A friend who doesn't drive her car much recently asked us if her car needs any different maintenance than one that is driven regularly.
We reached to Tony Molla, the Vice President of Communications for the National Institute for Automotive Service Excellence, for advice.
According to Tony, "there's actually not a lot different about maintenance on a vehicle that is only driven occasionally. Even a few hundred miles a month is enough driving to keep things like the battery charged and avoid any problems with parasitic energy drains from the accessories."
“Your car is a machine,” Tony says, “and like any machine it needs regular maintenance to run properly. Following your owner’s manual is probably the most important thing you can do to keep your car running well over 200,000 miles.”
He adds, however, there are some things you should do periodically to make sure you avoid some potential problems due to minimal use:
1. Acids, moisture, and other contaminants can build up in the engine oil more quickly if the vehicle isn't driven long enough at normal operating temperature. "You should make sure you change your oil at least twice a year no matter what kind of driving you do," advises Tony.
2. If you do only drive a few hundred miles a month, make sure that when you do, the vehicle is operated for at least 30 minutes at normal temperature to help burn off those contaminants mentioned earlier.
3. Watch your tire pressure: Long periods of inactivity can cause flat spots on tires, particularly if they are low on air pressure. Regardless of whether you drive it daily or leave it parked frequently, it's a good idea to check your tire pressure at least once a month.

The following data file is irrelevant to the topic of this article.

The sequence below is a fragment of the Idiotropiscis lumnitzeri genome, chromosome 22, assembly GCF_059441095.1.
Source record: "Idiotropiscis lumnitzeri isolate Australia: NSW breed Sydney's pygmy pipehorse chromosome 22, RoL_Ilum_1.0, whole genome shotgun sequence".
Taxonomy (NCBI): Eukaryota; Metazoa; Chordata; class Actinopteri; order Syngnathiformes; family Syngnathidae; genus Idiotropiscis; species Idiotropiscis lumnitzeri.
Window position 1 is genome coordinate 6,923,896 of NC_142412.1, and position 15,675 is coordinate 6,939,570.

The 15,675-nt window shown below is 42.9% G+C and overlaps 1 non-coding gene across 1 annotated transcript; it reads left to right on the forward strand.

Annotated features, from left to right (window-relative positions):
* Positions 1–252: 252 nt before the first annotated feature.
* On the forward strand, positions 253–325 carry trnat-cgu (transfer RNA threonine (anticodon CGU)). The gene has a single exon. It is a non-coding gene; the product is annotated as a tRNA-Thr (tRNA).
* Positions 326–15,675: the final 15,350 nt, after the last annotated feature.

4. Check your wiper blades. You may not think of this, but rubber compounds like wiper blades and tires are subject to environmental degradation just sitting there. Things like ozone can attack the rubber, and heat and sunlight also take their toll, says Tony, who recommends you change your wiper blades at least once a year regardless of driving habits.
5. If you're going to be storing the vehicle, or know it won't be used for a month or two, Tony says you might want to consider filling the gas tank and connecting a trickle charger to keep your battery fully charged. "Modern electronic controls always draw a small amount of power to keep their memory," Tony explains. "These parasitic draws can eventually drain the battery. Some modern vehicles have built-in systems to prevent parasitic draw from completely draining the battery, but it's better to be safe than sorry," he adds.
6. Finally, make sure you have your vehicle checked at least twice a year by an ASE-certified technician to give it a once-over. You want to make sure things like drive belts, hoses, and other fluids are checked for signs of wear or degradation that warrants replacement. Doing this will catch small problems before they become large and expensive ones.